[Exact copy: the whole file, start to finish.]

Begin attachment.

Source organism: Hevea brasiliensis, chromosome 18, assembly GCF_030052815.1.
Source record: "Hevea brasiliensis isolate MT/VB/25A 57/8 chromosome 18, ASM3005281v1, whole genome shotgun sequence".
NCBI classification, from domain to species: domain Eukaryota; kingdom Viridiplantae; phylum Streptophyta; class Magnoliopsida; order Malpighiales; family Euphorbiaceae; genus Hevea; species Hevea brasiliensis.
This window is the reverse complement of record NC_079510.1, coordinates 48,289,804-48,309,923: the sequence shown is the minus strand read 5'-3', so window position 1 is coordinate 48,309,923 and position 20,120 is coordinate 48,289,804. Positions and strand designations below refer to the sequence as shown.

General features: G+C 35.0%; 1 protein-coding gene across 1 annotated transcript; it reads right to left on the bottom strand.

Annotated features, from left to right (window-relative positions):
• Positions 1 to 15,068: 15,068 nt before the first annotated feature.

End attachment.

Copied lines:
Source organism: Hevea brasiliensis, chromosome 18, assembly GCF_030052815.1.
Source record: "Hevea brasiliensis isolate MT/VB/25A 57/8 chromosome 18, ASM3005281v1, whole genome shotgun sequence".
NCBI classification, from domain to species: domain Eukaryota; kingdom Viridiplantae; phylum Streptophyta; class Magnoliopsida; order Malpighiales; family Euphorbiaceae; genus Hevea; species Hevea brasiliensis.
This window is the reverse complement of record NC_079510.1, coordinates 48,289,804-48,309,923: the sequence shown is the minus strand read 5'-3', so window position 1 is coordinate 48,309,923 and position 20,120 is coordinate 48,289,804. Positions and strand designations below refer to the sequence as shown.

General features: G+C 35.0%; 1 protein-coding gene across 1 annotated transcript; it reads right to left on the bottom strand.

Annotated features, from left to right (window-relative positions):
• Positions 1 to 15,068: 15,068 nt before the first annotated feature.